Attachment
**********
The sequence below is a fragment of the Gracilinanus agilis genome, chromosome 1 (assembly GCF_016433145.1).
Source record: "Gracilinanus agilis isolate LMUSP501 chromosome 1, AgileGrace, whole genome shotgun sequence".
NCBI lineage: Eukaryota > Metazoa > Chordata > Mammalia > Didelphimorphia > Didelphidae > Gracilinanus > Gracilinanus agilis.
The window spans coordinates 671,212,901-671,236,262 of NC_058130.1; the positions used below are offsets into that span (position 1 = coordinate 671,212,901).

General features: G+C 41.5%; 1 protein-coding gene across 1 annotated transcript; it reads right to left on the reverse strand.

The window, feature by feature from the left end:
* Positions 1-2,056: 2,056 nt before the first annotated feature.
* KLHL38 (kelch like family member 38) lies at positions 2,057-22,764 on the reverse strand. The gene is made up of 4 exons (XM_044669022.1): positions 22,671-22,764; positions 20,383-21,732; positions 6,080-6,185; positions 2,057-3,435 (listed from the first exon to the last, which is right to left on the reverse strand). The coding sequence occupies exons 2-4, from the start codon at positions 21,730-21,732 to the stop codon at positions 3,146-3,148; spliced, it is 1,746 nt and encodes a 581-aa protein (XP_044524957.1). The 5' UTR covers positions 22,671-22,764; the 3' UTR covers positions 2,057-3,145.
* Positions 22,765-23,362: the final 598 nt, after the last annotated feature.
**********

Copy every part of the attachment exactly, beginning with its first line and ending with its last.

The sequence below is a fragment of the Gracilinanus agilis genome, chromosome 1 (assembly GCF_016433145.1).
Source record: "Gracilinanus agilis isolate LMUSP501 chromosome 1, AgileGrace, whole genome shotgun sequence".
NCBI lineage: Eukaryota > Metazoa > Chordata > Mammalia > Didelphimorphia > Didelphidae > Gracilinanus > Gracilinanus agilis.
The window spans coordinates 671,212,901-671,236,262 of NC_058130.1; the positions used below are offsets into that span (position 1 = coordinate 671,212,901).

General features: G+C 41.5%; 1 protein-coding gene across 1 annotated transcript; it reads right to left on the reverse strand.

The window, feature by feature from the left end:
* Positions 1-2,056: 2,056 nt before the first annotated feature.
* KLHL38 (kelch like family member 38) lies at positions 2,057-22,764 on the reverse strand. The gene is made up of 4 exons (XM_044669022.1): positions 22,671-22,764; positions 20,383-21,732; positions 6,080-6,185; positions 2,057-3,435 (listed from the first exon to the last, which is right to left on the reverse strand). The coding sequence occupies exons 2-4, from the start codon at positions 21,730-21,732 to the stop codon at positions 3,146-3,148; spliced, it is 1,746 nt and encodes a 581-aa protein (XP_044524957.1). The 5' UTR covers positions 22,671-22,764; the 3' UTR covers positions 2,057-3,145.
* Positions 22,765-23,362: the final 598 nt, after the last annotated feature.